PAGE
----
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Vice President Releases Special issue of think India Quarterly on Faiz Ahmed Faiz

The Vice President of India Shri M. Hamid Ansari  said that it had been observed that the poetry of Faiz Ahmad Faiz blends skilfully classical sobriety and artistry with modern incisiveness and ruthlessness of expression in exposing to light the turmoil and revolutionary urges of the time.essing after releasing Special issue of “Think India” quarterly on Faiz Ahmad Faiz at a function here today, he opined that Romance and revolution thus became part of the same impulse and, in Faiz’s own words, “gham-e-jaana aur gham-e-douran eik hi tajrabe ke do pehlu hain”. The resulting mix is overpowering; it accounts for the popularity of Faiz in the subcontinent and beyond.

Shri Ansari said that the previous week had been a spiritually uplifting one for him personally. On Friday he was in Dhakka participating in the joint Bangladesh-India celebration of Rabindranath Tagore’s 150th birth anniversary. Today, he is here to release this volume. Two great poets, both born Indian, who used the medium of verse to reflect on issues of wider concern. One thought in evolutionary terms, the other in revolutionary ones. The menu of options, a teasing one, was laid bare.

Following is the text of the Vice President’s address :

            “I am happy to be here today to participate in the release of the Faiz Centenary number of Think India. It brings together writings and impressions of a good number of shaidaa ee yaan-e-Faiz the world over and would be of particular value to the younger, post-Faiz, generation.

            This week has been a spiritually uplifting one for me personally. On Friday I was in Dhakka participating in the joint Bangladesh-India celebration of Rabindranath Tagore’s 150th birth anniversary. Today, I am here to release this volume. Two great poets, both born Indian, who used the medium of verse to reflect on issues of wider concern. One thought in evolutionary terms, the other in revolutionary ones. The menu of options, a teasing one, was laid bare.

            It has been observed that the poetry of Faiz Ahmad Faiz blends skilfully classical sobriety and artistry with modern incisiveness and ruthlessness of expression in exposing to light the turmoil and revolutionary urges of the time. Romance and revolution thus became part of the same impulse and, in Faiz’s own words, “gham-e-jaana aur gham-e-douran eik hi tajrabe ke do pehlu hain”. The resulting mix is overpowering; it accounts for the popularity of Faiz in the subcontinent and beyond.

Faiz saheb’s verses challenge authoritarian edifices and evoke hope for a better tomorrow:

Kahaan hai manzil-e-raahe tamanna hum bhi dekhen gai
Yeh shab hum par bhi guzre gi, yeh farda hum bhi dekhen gai
Theher ai dil , jamaal-e-roo-e- zaiba hum bhi dekhain gei

Again, in the well known lines of Tarana:

Darbaar-e-watan main  ek din sub jaane wale jaaen ge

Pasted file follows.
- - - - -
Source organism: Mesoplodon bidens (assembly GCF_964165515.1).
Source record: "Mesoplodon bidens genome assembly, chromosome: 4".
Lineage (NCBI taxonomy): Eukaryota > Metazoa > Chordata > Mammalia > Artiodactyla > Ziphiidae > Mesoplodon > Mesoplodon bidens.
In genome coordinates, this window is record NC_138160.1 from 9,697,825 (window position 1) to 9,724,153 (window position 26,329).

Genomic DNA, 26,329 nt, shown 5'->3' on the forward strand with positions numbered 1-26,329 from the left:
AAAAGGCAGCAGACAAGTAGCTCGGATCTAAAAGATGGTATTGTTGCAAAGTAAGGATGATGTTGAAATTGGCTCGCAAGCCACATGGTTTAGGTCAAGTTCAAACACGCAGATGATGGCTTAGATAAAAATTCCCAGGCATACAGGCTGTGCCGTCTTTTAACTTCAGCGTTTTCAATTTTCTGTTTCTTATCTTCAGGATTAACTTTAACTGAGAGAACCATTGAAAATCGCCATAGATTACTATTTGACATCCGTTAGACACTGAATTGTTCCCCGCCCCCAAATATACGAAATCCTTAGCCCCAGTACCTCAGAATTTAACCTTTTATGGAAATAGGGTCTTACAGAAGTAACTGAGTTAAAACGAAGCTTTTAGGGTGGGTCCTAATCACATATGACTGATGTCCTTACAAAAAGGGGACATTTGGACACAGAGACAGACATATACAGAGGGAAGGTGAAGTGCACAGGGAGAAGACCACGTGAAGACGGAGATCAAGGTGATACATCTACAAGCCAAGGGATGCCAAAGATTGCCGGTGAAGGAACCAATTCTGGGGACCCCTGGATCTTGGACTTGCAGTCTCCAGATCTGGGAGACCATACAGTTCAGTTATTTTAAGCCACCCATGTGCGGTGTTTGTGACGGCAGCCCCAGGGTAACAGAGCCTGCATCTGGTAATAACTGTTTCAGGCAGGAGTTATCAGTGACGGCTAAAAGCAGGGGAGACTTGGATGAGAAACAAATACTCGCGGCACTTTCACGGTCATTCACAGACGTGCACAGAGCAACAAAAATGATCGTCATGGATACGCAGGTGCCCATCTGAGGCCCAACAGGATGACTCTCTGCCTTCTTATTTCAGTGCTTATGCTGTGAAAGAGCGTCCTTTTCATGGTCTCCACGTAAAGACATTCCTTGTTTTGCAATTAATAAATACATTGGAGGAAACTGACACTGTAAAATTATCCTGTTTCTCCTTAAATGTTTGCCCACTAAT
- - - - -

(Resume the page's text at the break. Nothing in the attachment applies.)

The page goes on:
Kooch apni saza to pohnchen ge, kooch apni jaza le jaaen ge

Ai khak nasheeno, uth baitho, woh waqt qareeb aa pahuncha hai
Jab takht  giraae ja ain ge, jab taaj uchale jaa en ge

And, there are expressions of despair emanating from the harsh experience of life:

Himmat-e-ilteja nahin baaqi---Zabt ka howsala nahin baaqi
Ho chuka khatm ahd-e-hijr o wisal---Zindagi main maza nahin baaqi
Or
Jo chal sako to chalo ke raahe wafa bahut mukhtasar hui hai
Muqaam hai ab koi na manzil, faraaz-e-daar o rasan se pehle.

            The time Faiz Ahmad Faiz spent in jail produced some of his most evocative verses. He explained it convincingly: Jail khana, aashqi ki tarah, khud eik bunyaadi tajraba hai,jis main fikr aur nazar ka eik aadh naya dareecha khud bakhud khul jaa ta hai.

            The volume before us also brings forth some delectable episodes in the life of Faiz. One relates to his meeting with Jazbi in Lucknow in 1936. Another to how, on being recruited in the public relations department of the army in World War II, he developed a motivational approach for the soldiers and for which he received an OBE.

            One of the contributors to this volume has summed up the sentiments of many who read and cherish Faiz: “He makes us feel good about ourselves. He makes our lives bearable. He gives us a glimpse of hope.”

            One last word before I conclude. In November 1984, I was wandering in Urdu Bazar and acquired a collection of Faiz entitled Waraq Waraq. It was edited in 1975 by a distinguished predecessor of mine in this office, the late Shri Krishan Kant. In an erudite Introduction, he dwelt on various aspects of the poet’s work. I will share with you his concluding lines:

Bharat main jahan Urdu kasm-pursi ke aalam main hai, nai nasl Faiz ke kalam ko surma samajh kar aankhon se lagaati hai. Mehnat aur sarmay ki kash ma kash ka shaoor jun jun awam main barhta jai ga, aane wali naslain usai ek aham tareeki aur funni dastawaiz ke taur par harz-e-jaan banaen ge.  

            The poetry of Faiz Ahmad Faiz earned him immortality in his lifetime. It is incumbent on us, all of us, to pass on this precious heritage to succeeding generations. D.P. Tripathi ji has earned our gratitude by bringing forth this collection of writings”.

Courtesy: https://pib.gov.in/newsite/PrintRelease.aspx?relid=72053